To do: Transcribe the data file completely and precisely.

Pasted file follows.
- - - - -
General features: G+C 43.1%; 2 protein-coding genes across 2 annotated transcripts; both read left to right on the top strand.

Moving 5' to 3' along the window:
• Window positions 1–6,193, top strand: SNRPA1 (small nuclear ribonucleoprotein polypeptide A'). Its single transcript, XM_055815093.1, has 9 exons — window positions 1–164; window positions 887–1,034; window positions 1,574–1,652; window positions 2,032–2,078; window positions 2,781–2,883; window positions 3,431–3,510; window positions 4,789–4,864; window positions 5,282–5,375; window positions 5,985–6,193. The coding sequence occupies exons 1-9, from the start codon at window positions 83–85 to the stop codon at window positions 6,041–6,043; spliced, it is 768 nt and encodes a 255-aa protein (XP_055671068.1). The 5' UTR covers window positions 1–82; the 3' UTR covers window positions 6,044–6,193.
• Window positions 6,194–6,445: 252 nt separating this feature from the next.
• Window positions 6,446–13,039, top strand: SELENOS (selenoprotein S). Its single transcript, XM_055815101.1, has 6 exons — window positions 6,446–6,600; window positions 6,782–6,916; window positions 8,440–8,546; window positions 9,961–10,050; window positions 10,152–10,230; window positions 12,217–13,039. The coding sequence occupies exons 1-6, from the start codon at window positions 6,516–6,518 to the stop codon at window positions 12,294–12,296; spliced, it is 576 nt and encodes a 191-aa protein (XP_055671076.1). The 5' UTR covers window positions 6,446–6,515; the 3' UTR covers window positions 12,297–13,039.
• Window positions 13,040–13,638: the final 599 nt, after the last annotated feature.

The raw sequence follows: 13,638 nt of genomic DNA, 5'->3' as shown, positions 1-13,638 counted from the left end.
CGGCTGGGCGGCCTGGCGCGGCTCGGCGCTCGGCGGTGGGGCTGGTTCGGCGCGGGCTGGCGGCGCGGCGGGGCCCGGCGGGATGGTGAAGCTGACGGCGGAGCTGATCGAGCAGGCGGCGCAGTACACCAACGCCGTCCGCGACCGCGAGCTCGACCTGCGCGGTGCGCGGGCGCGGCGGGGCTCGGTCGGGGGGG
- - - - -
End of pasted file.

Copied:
General features: G+C 43.1%; 2 protein-coding genes across 2 annotated transcripts; both read left to right on the top strand.

Moving 5' to 3' along the window:
• Window positions 1–6,193, top strand: SNRPA1 (small nuclear ribonucleoprotein polypeptide A'). Its single transcript, XM_055815093.1, has 9 exons — window positions 1–164; window positions 887–1,034; window positions 1,574–1,652; window positions 2,032–2,078; window positions 2,781–2,883; window positions 3,431–3,510; window positions 4,789–4,864; window positions 5,282–5,375; window positions 5,985–6,193. The coding sequence occupies exons 1-9, from the start codon at window positions 83–85 to the stop codon at window positions 6,041–6,043; spliced, it is 768 nt and encodes a 255-aa protein (XP_055671068.1). The 5' UTR covers window positions 1–82; the 3' UTR covers window positions 6,044–6,193.
• Window positions 6,194–6,445: 252 nt separating this feature from the next.
• Window positions 6,446–13,039, top strand: SELENOS (selenoprotein S). Its single transcript, XM_055815101.1, has 6 exons — window positions 6,446–6,600; window positions 6,782–6,916; window positions 8,440–8,546; window positions 9,961–10,050; window positions 10,152–10,230; window positions 12,217–13,039. The coding sequence occupies exons 1-6, from the start codon at window positions 6,516–6,518 to the stop codon at window positions 12,294–12,296; spliced, it is 576 nt and encodes a 191-aa protein (XP_055671076.1). The 5' UTR covers window positions 6,446–6,515; the 3' UTR covers window positions 12,297–13,039.
• Window positions 13,040–13,638: the final 599 nt, after the last annotated feature.

The raw sequence follows: 13,638 nt of genomic DNA, 5'->3' as shown, positions 1-13,638 counted from the left end.
CGGCTGGGCGGCCTGGCGCGGCTCGGCGCTCGGCGGTGGGGCTGGTTCGGCGCGGGCTGGCGGCGCGGCGGGGCCCGGCGGGATGGTGAAGCTGACGGCGGAGCTGATCGAGCAGGCGGCGCAGTACACCAACGCCGTCCGCGACCGCGAGCTCGACCTGCGCGGTGCGCGGGCGCGGCGGGGCTCGGTCGGGGGGG